Almost all U.S. drivers surveyed believe texting while driving is dangerous and such practices should be banned, according to a new study commissioned by the Ford Motor Co.
Eighty-six percent of U.S. drivers defined texting while driving as "very dangerous," and 93 percent support a nationwide ban on texting, the study found. Conversely, only 42 percent believe drivers would actually stop texting if the practice was banned.
However, more than 74 percent said there would be more compliance with such a ban if hands-free or voice-activated technologies were available, the survey stated.
Ford commissioned the study as part of research into distracted driving impacts. The online survey was conducted Sept. 18-21 by Penn, Schoen & Berland Associates and included 1,000 licensed drivers.
The car company has endorsed a proposed nationwide ban on handheld texting introduced by Senator Charles E. Schumer (D-NY) and Rep. Carolyn McCarthy (D-NY).
“Research shows that activity that draws drivers’ eyes away from the road for an extended period while driving, such as text messaging, substantially increases the risk of accidents,” said Jim Vondale, director of Ford’s Automotive Safety Office. “That is why we support a nationwide ban on handheld texting while driving and why Ford has developed hands-free and voice-activated technologies to allow drivers to remain connected, but to do so while keeping their hands on the wheel and their eyes on the road.”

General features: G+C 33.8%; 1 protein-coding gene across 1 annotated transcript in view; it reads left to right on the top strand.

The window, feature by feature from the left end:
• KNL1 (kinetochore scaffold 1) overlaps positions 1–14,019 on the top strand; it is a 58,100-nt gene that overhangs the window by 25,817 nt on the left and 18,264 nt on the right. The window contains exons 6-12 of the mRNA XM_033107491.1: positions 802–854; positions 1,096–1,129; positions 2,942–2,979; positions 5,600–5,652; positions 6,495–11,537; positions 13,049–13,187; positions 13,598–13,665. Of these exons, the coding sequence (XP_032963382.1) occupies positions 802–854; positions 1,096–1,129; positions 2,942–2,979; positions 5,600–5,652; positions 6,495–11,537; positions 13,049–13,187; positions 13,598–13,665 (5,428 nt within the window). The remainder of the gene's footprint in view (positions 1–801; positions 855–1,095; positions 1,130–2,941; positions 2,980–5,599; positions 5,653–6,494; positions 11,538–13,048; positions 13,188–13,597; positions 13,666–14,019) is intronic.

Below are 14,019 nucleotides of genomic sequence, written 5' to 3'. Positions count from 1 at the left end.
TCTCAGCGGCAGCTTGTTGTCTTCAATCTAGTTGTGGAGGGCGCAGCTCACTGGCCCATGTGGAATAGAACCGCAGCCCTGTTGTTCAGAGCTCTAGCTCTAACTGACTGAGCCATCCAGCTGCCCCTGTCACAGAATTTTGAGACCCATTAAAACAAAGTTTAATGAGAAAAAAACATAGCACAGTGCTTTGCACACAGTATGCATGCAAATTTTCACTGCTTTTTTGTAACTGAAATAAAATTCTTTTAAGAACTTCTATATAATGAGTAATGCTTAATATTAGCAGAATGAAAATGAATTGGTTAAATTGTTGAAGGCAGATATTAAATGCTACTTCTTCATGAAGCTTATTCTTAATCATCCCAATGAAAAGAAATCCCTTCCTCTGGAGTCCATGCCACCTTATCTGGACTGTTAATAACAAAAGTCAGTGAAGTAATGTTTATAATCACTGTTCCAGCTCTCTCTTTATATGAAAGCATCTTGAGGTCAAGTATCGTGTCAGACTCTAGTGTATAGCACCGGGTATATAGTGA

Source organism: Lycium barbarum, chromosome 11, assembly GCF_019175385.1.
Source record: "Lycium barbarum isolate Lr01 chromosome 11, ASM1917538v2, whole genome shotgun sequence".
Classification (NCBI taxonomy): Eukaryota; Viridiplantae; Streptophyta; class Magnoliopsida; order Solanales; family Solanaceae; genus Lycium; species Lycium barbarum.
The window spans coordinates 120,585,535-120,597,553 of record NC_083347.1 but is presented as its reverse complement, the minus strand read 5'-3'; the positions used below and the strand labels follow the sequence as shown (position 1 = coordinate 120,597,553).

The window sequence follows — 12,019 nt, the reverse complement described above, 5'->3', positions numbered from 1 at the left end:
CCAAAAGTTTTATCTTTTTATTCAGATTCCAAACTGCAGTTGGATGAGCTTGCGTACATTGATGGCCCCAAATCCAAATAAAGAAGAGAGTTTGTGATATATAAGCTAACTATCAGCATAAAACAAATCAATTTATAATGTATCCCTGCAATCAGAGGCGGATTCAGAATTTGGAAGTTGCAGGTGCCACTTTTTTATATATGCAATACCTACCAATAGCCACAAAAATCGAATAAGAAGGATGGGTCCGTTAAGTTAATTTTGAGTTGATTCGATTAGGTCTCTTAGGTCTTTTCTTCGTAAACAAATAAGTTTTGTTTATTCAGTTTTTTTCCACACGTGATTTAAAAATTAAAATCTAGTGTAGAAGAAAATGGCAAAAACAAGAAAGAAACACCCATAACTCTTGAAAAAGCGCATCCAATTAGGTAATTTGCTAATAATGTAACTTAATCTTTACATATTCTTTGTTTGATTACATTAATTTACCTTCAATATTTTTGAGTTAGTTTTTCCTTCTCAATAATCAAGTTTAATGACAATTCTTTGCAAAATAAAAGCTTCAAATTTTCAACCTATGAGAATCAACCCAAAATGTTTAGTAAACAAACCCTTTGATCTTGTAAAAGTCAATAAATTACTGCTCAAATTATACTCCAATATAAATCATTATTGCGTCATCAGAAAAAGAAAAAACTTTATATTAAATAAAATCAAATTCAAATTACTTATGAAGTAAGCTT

The survey shows that 67 percent of drivers said they believed voice-activated technology is a safe alternative to texting, and 76 percent said such a feature would be an appealing feature in a car.
Many drivers don’t understand the laws in their own states regarding cell phone use and/or texting while driving, the survey found. As of now, 18 states have enacted such bans but nearly 40 percent of drivers in these states indicated they were unaware of the ban in their own state.
According to government studies, 80 percent of all accidents involve driver inattention, where drivers take their eyes off the road, even if for a few seconds, the study said.
“A growing number of drivers are using handheld wireless communications and music-playing devices while driving,” said Dr. Louis Tijerina, Ford senior technical specialist. “Research clearly shows that manual operation of those devices that takes the driver’s eyes from the road for an extended period of time creates the kind of distraction that causes accidents.”
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